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Securing Sochi: Soft Power Ambitions & Putin’s Potemkin Village

Series on Sochi 2014

February 4, 2014

Series on Sochi

This article is part of the Ellison Center blog Series on Sochi. Click here to read more as we cover the 2014 Winter Olympic Games in Russia! 


By Sarah McPhee

The shores of the Black Sea rise to meet the picturesque mountains of the Caucasus in Sochi, and it is universally agreed that this is a special place in the world. Russia aggressively pursued the privilege to host a special event here, the 2014 Winter Olympics, to increase international prestige, stoke national pride, and strengthen an emerging hegemony in Eurasia.

Sochi, Russia | Photo | David Pedler

Spearheaded by President Vladimir Putin, the Russian Federation hopes to demonstrate an epic feat of both hard and soft power, imbuing the Sochi Games with the potential to be highly dramatic. The drama unfolds in one of the most fascinating areas of the world, a subtropical climate at the base of the Caucasus, bordering malevolent warlords, long-time refugees, and a recently-invaded satellite state. Russia’s resort town of Sochi is metamorphosing to host the Winter Olympics in February 2014, where Russian oligarchs and international corporations are personally invested to the tune of $50 billion on a project that is too big to fail.

Once a sanatorium destination for Soviet workers, Sochi’s civic infrastructure was a relic of Soviet era charm. Great expectations for Sochi have resulted in a reimagining of the region at the expense of the unique ecosystem and the people living there. While Sochi may embody Russia’s modern aspirations, the Olympics also emphasize Russia’s security dilemmas: questionable regime security, terrorism and transnational crime, as well as human rights issues stemming from the institutional weakness of a quasi-authoritarian state.

The 2014 Olympic Games have become a beacon of interest for global speculation. Forbes’ “Most Powerful Man” supposedly thwarted the near-invasion of Syria, wrote an op-ed for The New York Times, and engineered the Ukrainian rejection of the European Union. Putin’s Games have the distinction of being the most expensive Olympics to date. With the media coverage surrounding Pussy Riot, Russia’s recent antigay propaganda law, and the Volgograd bombings, international interest is piqued.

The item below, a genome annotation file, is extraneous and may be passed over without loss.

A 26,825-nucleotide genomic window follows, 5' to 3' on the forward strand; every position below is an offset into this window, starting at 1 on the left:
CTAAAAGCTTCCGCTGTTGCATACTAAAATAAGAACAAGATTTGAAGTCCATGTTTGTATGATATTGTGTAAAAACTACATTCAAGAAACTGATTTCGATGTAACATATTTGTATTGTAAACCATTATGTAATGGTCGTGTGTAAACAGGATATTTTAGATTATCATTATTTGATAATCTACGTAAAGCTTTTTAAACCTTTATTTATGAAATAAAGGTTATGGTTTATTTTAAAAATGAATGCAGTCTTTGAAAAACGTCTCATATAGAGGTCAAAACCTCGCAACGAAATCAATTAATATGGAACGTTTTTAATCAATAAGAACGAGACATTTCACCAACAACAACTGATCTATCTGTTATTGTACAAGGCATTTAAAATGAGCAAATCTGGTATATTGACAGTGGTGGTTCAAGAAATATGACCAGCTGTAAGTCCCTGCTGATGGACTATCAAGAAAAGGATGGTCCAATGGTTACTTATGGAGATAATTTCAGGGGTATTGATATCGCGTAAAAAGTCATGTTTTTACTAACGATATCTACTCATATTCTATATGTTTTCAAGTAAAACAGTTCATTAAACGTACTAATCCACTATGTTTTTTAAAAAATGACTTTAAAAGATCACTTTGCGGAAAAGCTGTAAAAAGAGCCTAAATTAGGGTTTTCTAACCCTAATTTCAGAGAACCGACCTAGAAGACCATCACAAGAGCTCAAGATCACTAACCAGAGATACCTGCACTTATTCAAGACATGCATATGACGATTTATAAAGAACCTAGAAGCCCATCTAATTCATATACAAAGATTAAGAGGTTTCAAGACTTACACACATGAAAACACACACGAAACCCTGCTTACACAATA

The Winter Olympics may be a daunting challenge for Sochi, but if all goes well, Russia is hoping to cast itself in a different light. Similar to the afterglow of the Beijing Olympics, Sochi is in some ways a coming-out ball for modern Russia. Putin would like to project a strong, stable, modern, and gracious image through the success of the games to increase Russia’s international appeal and soft power agency.

Soft power, a term coined by Joseph Nye in 1990, is “the ability to get what you want through attraction rather than coercion or payments. It arises from the attractiveness of a country’s culture, political ideals, and policies. When our policies are seen as legitimate in the eyes of others, our soft power is enhanced.” Under the USSR, Russia enjoyed a significant level of soft power, although the invasions of Hungary and Czechoslovakia illustrated that brutal policies undermine a positive reputation. Since the fall of the Soviet Union, economic woes, corruption, mysterious deaths, irregular elections, and controversial laws have continued to erode Russia’s political legitimacy.

This is a genuine diplomatic problem for Russia; “when countries make their power legitimate in the eyes of others, they encounter less resistance to their wishes” (Nye, 1990). Putin enjoys a great deal of compliance within his own sphere of influence, but to elevate Russia’s global position to that of hegemony (a goal he flatly denies), he has begun to understand the limits of hard power.

The recent diplomatic “victories” in Syria and Ukraine only temporarily buoyed his prestige and asserted Russia’s already significant global influence.  Despite the recent terrorist attacks, the Olympics may continue as planned and as everyone hopes. Nevertheless, this will be accomplished with a show of hard power and the assistance of foreign security advisors, lending less credibility to the narrative that Putin is the most powerful man in the world. According to Nye, soft power “…is more than just persuasion or the ability to move people by argument, though that is an important part of it. It is also the ability to attract, and attraction often leads to acquiescence.”

Work Cited
Joseph Nye. The Changing Nature of Soft Power (New York: Public Affairs, 2004), x.

Sarah is a 2015 REECAS master’s student.